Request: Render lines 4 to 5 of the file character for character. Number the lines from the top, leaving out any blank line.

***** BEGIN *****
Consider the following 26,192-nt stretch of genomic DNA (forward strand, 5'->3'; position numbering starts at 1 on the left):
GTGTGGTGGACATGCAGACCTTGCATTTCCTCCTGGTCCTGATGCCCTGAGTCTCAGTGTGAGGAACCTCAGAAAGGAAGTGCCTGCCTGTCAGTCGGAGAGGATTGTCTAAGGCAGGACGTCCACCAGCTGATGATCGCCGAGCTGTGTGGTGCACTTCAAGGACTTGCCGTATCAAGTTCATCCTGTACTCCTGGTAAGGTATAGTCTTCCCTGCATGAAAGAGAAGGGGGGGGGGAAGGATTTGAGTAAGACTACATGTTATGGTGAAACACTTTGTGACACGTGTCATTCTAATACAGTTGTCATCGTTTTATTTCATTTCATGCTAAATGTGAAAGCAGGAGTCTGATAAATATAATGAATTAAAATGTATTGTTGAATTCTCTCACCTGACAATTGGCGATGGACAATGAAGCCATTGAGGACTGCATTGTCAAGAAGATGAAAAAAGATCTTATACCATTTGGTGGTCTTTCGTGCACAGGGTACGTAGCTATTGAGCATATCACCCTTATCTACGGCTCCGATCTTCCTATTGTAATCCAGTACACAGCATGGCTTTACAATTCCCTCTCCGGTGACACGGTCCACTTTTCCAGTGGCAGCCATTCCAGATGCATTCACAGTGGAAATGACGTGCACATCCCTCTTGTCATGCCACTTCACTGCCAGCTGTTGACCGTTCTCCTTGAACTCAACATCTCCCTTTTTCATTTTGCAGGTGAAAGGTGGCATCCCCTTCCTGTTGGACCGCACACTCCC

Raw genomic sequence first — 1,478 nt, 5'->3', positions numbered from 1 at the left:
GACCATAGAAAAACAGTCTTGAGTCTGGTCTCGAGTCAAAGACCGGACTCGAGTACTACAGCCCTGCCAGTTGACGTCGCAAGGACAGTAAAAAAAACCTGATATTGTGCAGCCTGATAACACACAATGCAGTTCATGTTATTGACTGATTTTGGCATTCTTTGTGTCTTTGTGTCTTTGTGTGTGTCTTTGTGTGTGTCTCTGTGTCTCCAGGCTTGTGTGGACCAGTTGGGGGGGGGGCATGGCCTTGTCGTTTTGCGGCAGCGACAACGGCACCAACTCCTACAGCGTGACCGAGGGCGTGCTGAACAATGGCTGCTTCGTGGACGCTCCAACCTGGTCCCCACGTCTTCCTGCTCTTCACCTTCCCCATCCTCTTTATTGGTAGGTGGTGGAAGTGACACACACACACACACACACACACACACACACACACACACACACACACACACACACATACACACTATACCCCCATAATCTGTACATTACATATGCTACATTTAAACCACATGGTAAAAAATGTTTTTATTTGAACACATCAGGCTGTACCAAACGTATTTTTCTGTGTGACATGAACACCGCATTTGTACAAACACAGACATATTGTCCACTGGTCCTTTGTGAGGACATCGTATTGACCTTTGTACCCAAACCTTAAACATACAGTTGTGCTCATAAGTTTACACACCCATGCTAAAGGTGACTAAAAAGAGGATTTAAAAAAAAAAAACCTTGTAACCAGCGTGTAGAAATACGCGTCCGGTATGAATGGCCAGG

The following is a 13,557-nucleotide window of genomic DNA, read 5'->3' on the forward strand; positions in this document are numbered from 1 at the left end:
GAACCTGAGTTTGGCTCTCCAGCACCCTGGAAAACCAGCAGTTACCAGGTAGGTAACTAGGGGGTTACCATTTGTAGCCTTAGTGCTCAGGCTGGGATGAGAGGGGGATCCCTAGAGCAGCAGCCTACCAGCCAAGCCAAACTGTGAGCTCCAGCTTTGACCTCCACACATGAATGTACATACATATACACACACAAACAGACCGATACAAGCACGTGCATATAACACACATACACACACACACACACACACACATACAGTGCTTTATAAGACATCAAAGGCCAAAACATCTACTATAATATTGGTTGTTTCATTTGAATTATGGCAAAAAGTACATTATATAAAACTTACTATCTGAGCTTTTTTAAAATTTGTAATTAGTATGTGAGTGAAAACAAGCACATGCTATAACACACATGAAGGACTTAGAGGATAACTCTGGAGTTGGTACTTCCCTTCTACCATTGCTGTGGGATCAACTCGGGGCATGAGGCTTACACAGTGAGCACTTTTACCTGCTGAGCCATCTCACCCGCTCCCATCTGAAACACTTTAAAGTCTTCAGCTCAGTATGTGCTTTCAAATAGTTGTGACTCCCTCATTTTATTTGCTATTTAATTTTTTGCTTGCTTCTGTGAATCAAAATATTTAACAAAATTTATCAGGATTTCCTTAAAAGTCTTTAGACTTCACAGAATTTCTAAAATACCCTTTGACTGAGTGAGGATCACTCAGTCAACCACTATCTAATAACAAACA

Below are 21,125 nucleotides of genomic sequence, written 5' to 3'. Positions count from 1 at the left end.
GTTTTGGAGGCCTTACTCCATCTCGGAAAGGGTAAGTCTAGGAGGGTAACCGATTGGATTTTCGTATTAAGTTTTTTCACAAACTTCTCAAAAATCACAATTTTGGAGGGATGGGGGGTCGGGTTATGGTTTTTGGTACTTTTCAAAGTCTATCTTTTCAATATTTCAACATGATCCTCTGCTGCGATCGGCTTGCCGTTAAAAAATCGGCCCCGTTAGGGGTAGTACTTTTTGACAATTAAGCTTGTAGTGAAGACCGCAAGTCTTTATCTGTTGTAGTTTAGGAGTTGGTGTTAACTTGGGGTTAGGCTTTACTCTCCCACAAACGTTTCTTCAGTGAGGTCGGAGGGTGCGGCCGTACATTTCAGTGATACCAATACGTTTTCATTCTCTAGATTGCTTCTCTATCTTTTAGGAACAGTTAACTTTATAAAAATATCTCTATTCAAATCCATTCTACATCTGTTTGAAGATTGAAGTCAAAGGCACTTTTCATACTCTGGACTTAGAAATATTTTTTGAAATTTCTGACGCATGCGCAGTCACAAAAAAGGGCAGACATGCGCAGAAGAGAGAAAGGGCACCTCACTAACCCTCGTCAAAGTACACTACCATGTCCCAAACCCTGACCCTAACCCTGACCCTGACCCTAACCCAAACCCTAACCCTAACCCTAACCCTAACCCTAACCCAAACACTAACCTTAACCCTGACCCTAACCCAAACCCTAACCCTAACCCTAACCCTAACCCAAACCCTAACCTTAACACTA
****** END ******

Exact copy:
GACCATAGAAAAACAGTCTTGAGTCTGGTCTCGAGTCAAAGACCGGACTCGAGTACTACAGCCCTGCCAGTTGACGTCGCAAGGACAGTAAAAAAAACCTGATATTGTGCAGCCTGATAACACACAATGCAGTTCATGTTATTGACTGATTTTGGCATTCTTTGTGTCTTTGTGTCTTTGTGTGTGTCTTTGTGTGTGTCTCTGTGTCTCCAGGCTTGTGTGGACCAGTTGGGGGGGGGGCATGGCCTTGTCGTTTTGCGGCAGCGACAACGGCACCAACTCCTACAGCGTGACCGAGGGCGTGCTGAACAATGGCTGCTTCGTGGACGCTCCAACCTGGTCCCCACGTCTTCCTGCTCTTCACCTTCCCCATCCTCTTTATTGGTAGGTGGTGGAAGTGACACACACACACACACACACACACACACACACACACACACACACACACACACACACATACACACTATACCCCCATAATCTGTACATTACATATGCTACATTTAAACCACATGGTAAAAAATGTTTTTATTTGAACACATCAGGCTGTACCAAACGTATTTTTCTGTGTGACATGAACACCGCATTTGTACAAACACAGACATATTGTCCACTGGTCCTTTGTGAGGACATCGTATTGACCTTTGTACCCAAACCTTAAACATACAGTTGTGCTCATAAGTTTACACACCCATGCTAAAGGTGACTAAAAAGAGGATTTAAAAAAAAAAAACCTTGTAACCAGCGTGTAGAAATACGCGTCCGGTATGAATGGCCAGG

The following is a 13,557-nucleotide window of genomic DNA, read 5'->3' on the forward strand; positions in this document are numbered from 1 at the left end: